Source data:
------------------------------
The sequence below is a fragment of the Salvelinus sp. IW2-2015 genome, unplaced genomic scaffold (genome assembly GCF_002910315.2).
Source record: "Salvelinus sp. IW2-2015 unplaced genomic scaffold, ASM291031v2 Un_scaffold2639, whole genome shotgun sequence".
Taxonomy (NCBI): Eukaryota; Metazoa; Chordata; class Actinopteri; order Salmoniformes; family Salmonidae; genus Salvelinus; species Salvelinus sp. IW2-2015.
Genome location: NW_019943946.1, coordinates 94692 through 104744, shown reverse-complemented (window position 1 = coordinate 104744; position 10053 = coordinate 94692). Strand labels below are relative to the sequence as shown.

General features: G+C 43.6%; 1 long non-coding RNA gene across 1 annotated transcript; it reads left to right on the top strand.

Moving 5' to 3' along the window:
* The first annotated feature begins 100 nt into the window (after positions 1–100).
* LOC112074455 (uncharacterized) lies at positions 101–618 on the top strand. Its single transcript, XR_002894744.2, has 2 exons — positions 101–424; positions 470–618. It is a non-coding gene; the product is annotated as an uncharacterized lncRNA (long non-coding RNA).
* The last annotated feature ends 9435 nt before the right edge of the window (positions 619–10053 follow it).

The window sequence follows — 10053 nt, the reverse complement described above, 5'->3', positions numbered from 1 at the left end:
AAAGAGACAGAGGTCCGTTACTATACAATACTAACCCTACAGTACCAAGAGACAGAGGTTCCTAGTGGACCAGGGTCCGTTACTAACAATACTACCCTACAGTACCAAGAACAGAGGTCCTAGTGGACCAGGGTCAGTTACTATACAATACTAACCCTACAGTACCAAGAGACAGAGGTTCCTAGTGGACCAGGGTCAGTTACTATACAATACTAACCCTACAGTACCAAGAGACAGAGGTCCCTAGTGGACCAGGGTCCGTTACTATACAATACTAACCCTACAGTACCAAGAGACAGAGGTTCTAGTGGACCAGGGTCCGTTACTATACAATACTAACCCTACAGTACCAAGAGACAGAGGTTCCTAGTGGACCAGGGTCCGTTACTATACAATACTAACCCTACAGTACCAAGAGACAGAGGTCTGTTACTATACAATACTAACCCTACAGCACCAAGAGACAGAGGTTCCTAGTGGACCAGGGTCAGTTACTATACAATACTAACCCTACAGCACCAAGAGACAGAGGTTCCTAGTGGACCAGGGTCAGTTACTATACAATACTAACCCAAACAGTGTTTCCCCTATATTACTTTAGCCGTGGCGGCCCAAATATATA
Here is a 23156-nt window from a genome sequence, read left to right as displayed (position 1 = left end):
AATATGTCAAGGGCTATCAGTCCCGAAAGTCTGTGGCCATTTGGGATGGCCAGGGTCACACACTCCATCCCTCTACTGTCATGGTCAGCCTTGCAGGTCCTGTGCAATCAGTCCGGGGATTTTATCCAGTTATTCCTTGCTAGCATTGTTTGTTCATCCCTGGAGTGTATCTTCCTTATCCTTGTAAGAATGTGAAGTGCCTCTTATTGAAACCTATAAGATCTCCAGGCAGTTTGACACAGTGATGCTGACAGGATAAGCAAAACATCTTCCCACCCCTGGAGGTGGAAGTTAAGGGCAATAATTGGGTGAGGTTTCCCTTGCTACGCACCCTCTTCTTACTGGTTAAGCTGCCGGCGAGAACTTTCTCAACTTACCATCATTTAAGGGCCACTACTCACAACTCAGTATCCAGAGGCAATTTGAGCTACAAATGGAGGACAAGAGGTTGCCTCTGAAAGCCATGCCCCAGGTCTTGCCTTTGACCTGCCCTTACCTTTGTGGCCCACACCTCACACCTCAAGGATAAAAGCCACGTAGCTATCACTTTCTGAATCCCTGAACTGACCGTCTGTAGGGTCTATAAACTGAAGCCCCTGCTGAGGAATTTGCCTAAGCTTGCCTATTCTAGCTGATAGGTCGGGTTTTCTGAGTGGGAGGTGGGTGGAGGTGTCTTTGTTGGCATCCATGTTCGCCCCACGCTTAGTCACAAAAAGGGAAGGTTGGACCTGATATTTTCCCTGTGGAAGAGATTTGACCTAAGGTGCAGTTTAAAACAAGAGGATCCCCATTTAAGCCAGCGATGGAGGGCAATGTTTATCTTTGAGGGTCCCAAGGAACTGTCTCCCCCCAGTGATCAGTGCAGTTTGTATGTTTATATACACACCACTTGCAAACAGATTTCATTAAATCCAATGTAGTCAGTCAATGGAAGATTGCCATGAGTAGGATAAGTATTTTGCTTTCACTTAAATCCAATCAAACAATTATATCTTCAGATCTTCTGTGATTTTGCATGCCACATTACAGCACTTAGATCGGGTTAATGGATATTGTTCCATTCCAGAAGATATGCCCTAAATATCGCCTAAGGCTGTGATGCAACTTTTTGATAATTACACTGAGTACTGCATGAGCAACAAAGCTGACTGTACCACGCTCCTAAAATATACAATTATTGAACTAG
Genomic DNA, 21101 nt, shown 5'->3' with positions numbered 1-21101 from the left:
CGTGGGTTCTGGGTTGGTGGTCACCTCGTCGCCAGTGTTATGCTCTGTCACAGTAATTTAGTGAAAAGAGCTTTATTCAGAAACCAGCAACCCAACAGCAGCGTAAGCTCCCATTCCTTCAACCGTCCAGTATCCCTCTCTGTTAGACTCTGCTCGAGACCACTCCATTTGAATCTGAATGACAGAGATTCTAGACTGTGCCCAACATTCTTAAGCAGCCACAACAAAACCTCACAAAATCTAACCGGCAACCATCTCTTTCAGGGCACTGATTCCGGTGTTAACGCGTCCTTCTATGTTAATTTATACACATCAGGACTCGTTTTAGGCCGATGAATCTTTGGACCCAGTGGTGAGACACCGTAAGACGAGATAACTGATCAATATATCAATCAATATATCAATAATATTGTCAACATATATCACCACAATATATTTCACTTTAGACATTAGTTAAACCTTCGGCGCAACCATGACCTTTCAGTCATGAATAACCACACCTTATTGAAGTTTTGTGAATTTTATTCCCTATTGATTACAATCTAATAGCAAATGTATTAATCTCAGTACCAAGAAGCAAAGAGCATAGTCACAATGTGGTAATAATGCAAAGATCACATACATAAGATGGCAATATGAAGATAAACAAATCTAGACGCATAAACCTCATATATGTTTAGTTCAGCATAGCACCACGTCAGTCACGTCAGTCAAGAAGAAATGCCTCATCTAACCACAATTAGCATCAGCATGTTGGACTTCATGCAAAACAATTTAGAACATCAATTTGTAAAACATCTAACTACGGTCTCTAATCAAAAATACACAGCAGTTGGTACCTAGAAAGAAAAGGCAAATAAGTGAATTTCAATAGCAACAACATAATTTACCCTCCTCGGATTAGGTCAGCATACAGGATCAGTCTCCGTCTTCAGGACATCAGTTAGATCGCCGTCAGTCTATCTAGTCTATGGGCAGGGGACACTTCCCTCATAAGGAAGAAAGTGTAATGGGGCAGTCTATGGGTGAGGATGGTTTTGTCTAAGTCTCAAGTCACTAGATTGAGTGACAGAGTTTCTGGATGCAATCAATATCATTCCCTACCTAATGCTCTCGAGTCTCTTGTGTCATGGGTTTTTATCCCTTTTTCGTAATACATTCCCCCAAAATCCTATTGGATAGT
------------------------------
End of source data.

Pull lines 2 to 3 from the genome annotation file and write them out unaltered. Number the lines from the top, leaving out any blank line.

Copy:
Source record: "Salvelinus sp. IW2-2015 unplaced genomic scaffold, ASM291031v2 Un_scaffold2639, whole genome shotgun sequence".
Taxonomy (NCBI): Eukaryota; Metazoa; Chordata; class Actinopteri; order Salmoniformes; family Salmonidae; genus Salvelinus; species Salvelinus sp. IW2-2015.